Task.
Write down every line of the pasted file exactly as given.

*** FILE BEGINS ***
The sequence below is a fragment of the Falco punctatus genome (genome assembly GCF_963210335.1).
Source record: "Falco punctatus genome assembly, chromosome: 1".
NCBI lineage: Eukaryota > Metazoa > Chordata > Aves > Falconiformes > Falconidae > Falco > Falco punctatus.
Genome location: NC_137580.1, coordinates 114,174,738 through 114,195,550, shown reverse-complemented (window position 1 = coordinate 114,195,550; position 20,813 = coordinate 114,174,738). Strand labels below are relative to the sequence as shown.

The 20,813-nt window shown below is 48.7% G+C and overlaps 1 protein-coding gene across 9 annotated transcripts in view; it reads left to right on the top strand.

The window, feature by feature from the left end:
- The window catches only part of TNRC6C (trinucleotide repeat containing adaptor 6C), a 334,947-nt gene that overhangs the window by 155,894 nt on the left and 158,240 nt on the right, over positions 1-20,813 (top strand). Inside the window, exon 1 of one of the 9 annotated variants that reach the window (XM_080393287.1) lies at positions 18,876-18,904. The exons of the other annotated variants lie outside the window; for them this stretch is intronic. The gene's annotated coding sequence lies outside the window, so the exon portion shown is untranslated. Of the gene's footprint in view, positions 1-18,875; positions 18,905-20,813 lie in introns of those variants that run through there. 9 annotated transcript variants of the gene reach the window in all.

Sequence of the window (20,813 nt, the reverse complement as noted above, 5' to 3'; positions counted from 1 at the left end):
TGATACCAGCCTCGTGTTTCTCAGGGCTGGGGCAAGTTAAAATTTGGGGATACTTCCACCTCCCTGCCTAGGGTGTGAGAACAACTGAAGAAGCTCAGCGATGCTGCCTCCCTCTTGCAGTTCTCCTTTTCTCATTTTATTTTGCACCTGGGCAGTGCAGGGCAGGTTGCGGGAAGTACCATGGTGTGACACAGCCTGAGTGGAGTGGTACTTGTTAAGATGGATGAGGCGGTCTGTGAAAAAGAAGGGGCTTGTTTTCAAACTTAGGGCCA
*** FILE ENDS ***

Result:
The sequence below is a fragment of the Falco punctatus genome (genome assembly GCF_963210335.1).
Source record: "Falco punctatus genome assembly, chromosome: 1".
NCBI lineage: Eukaryota > Metazoa > Chordata > Aves > Falconiformes > Falconidae > Falco > Falco punctatus.
Genome location: NC_137580.1, coordinates 114,174,738 through 114,195,550, shown reverse-complemented (window position 1 = coordinate 114,195,550; position 20,813 = coordinate 114,174,738). Strand labels below are relative to the sequence as shown.

The 20,813-nt window shown below is 48.7% G+C and overlaps 1 protein-coding gene across 9 annotated transcripts in view; it reads left to right on the top strand.

The window, feature by feature from the left end:
- The window catches only part of TNRC6C (trinucleotide repeat containing adaptor 6C), a 334,947-nt gene that overhangs the window by 155,894 nt on the left and 158,240 nt on the right, over positions 1-20,813 (top strand). Inside the window, exon 1 of one of the 9 annotated variants that reach the window (XM_080393287.1) lies at positions 18,876-18,904. The exons of the other annotated variants lie outside the window; for them this stretch is intronic. The gene's annotated coding sequence lies outside the window, so the exon portion shown is untranslated. Of the gene's footprint in view, positions 1-18,875; positions 18,905-20,813 lie in introns of those variants that run through there. 9 annotated transcript variants of the gene reach the window in all.

Sequence of the window (20,813 nt, the reverse complement as noted above, 5' to 3'; positions counted from 1 at the left end):
TGATACCAGCCTCGTGTTTCTCAGGGCTGGGGCAAGTTAAAATTTGGGGATACTTCCACCTCCCTGCCTAGGGTGTGAGAACAACTGAAGAAGCTCAGCGATGCTGCCTCCCTCTTGCAGTTCTCCTTTTCTCATTTTATTTTGCACCTGGGCAGTGCAGGGCAGGTTGCGGGAAGTACCATGGTGTGACACAGCCTGAGTGGAGTGGTACTTGTTAAGATGGATGAGGCGGTCTGTGAAAAAGAAGGGGCTTGTTTTCAAACTTAGGGCCA